The Trump administration announced its latest proposal to reverse Obama-era regulations on greenhouse gases on Thursday, the latest proposal targeting restrictions on the release of methane from oil and natural gas operations.
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The move is the most recent in a series of policies meant to reverse policies put in place under the Obama administration intended to dramatically reduce greenhouse gas emissions to combat climate change.
The Trump administration has argued those regulations were too burdensome on the industry. The new rules follow the president’s directive to lift regulations on the energy sector in favor of expanding oil and natural gas production.
EPA’s acting air chief Anne Isdal told reporters they expect methane emissions to continue to decrease, however, because there is an economic incentive for companies to reduce leaks and other emissions.
(MORE: EPA change to Obama-era rule on methane leaks could lead to more greenhouse gas emissions)
The Environmental Protection Agency proposal would remove parts of the natural gas production process from methane restrictions, including compressor stations and underground storage.
“The agency is proposing that the addition of these sources to the 2016 rule was not appropriate, noting that the agency did not make a separate finding to determine that the emissions from the transmission and storage segment of the industry causes or significantly contributes to air pollution that may endanger public health or welfare,” the agency said in a statement.
The rule would revoke limits on methane emissions for other parts of the industry it says are redundant because it already regulates volatile organic compounds, including methane. The announcement comes almost a year after EPA proposed a different rule to limit other methane restrictions.
Dean Musgrove/Reuters, FILE
Crews from Southern California Gas Company and outside experts work on a relief well at the Aliso Canyon gas field above the Porter Ranch section of northwest Los Angeles, California in this December 9, 2015, file photo.
Methane is less prevalent than carbon dioxide but is considered a more potent greenhouse gas because it absorbs more energy and can contribute more to warming in the atmosphere. EPA says methane is more than 25 times more potent than carbon dioxide in how much warming it can contribute to the atmosphere over time.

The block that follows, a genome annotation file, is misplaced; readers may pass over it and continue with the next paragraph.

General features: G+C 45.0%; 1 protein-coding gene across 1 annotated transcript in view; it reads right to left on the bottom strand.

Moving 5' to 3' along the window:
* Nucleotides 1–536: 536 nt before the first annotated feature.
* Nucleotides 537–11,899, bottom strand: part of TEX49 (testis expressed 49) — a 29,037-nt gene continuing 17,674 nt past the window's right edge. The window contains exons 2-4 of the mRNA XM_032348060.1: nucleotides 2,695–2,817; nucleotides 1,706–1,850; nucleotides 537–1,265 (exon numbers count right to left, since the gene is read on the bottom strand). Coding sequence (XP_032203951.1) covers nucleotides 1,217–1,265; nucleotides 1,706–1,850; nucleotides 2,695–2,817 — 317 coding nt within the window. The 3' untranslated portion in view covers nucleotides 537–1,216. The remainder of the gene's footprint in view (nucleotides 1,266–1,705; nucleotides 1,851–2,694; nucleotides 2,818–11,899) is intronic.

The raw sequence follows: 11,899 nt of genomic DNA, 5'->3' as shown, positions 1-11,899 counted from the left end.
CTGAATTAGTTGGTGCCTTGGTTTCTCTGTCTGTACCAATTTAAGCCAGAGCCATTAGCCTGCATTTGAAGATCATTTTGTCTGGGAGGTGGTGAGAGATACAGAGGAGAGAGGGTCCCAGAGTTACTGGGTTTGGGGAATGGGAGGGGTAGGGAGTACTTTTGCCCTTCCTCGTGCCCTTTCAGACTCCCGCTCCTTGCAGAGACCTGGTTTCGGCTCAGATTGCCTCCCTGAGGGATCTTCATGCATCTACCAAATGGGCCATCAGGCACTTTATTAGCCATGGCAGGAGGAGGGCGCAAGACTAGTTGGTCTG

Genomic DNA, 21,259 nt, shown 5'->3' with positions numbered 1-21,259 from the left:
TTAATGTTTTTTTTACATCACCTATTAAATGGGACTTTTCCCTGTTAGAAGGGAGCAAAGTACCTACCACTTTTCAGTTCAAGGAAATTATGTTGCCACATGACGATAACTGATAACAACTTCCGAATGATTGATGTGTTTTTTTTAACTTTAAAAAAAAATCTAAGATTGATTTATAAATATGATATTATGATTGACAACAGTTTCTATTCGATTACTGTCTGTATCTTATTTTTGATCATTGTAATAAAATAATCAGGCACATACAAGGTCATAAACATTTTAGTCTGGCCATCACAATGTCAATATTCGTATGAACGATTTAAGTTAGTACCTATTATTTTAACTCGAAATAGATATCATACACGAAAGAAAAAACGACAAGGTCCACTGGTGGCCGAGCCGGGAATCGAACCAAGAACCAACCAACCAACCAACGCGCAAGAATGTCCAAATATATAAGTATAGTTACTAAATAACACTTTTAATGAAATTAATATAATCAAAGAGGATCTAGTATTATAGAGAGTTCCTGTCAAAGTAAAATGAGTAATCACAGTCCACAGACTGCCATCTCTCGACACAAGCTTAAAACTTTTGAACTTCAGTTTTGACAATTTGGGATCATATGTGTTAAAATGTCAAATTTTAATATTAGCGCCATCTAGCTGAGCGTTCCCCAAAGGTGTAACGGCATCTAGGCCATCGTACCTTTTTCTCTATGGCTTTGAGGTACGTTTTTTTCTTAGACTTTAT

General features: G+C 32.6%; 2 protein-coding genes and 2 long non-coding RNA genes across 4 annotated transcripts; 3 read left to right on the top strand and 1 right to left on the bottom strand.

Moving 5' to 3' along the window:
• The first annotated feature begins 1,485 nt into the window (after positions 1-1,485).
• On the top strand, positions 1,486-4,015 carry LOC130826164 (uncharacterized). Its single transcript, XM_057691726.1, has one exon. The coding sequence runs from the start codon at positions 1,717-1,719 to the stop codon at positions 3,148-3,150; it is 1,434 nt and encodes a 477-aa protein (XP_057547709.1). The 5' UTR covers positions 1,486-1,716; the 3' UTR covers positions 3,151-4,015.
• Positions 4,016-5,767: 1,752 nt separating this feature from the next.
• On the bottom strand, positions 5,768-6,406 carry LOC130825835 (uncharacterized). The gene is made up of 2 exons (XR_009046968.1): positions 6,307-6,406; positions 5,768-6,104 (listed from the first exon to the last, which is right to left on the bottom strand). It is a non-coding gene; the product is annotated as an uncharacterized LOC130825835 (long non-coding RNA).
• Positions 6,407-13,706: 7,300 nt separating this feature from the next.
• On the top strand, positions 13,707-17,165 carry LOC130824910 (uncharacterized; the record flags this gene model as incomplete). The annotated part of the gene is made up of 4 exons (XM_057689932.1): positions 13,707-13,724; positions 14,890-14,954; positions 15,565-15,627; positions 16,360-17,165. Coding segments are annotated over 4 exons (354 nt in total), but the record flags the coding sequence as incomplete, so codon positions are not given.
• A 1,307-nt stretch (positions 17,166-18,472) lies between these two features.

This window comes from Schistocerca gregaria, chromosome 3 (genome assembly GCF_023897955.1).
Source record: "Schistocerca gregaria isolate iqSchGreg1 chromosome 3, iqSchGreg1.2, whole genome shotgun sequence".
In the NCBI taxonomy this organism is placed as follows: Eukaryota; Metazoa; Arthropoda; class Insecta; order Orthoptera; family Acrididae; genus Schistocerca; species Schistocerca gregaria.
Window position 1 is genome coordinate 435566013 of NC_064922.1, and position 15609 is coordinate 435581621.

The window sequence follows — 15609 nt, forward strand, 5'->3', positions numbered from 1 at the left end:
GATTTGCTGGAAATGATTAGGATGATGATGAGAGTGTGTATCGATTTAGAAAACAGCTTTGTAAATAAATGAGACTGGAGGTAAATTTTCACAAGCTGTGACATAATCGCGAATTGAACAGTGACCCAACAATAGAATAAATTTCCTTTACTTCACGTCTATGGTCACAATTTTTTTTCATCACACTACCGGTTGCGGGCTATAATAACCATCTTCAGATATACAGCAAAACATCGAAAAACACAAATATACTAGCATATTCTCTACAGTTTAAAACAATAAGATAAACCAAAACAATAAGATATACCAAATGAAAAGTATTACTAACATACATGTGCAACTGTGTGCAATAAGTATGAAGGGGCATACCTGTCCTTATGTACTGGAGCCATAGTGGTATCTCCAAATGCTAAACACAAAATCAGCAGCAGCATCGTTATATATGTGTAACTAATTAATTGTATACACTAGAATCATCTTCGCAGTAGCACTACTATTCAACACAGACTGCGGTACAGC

More than 30% of methane released in the U.S. in 2017 was from oil and natural gas operations, according to EPA.
Major oil and natural gas companies like Shell, BP and Exxon have said they support federal limits on methane emissions and are already taking steps to reduce emissions and prevent leaks.
Robert Nickelsberg/Getty Images, FILE
Two new Williams Transco pipelines used for transporting natural gas liquids lie exposed at the edge of a cornfield October 6, 2017, in Lebanon, Penn.
“I urged the Administration earlier this year to write a rule for existing sources because I believe EPA’s commitment to cost-effective regulations makes it uniquely qualified to write a workable rule,” Shell U.S. President Gretchen Watkins said in a statement.
“Shell remains committed to achieving our target of maintaining methane emissions intensity below 0.2% by 2025 for all operated assets globally. Despite the Administration’s proposal to no longer regulate methane, Shell’s U.S. assets will continue to contribute to that global target. Additionally, Shell remains committed to cutting the Net Carbon Footprint of our energy products by around half by 2050. While the law may change in this instance, our environmental commitments will stand.”
Isdal said the agency also considered smaller producers and that the rule doesn’t preclude companies from taking additional steps to reduce methane emissions. An EPA fact sheet shows the changes would result in an estimated 370,000 short tons of methane emissions that would have been prevented under the old rule and the EPA says the proposal would save the oil and natural gas industry $17 to $19 million a year.
Methane accounts for roughly 10% of greenhouse gas emissions from human activity in the U.S, according to EPA data, mostly from natural gas production and livestock operations.
(MORE: Rising methane levels may be thwarting climate change efforts)
Like many of the administration’s proposals the rule is expected to face legal challenges from environmental groups that slammed the proposed rule, saying it gives the oil and gas industry a free pass and negates the argument that natural gas is a cleaner source of energy than other fossil fuels.
EPA’s proposed rule will be posted for 60 days of public comment.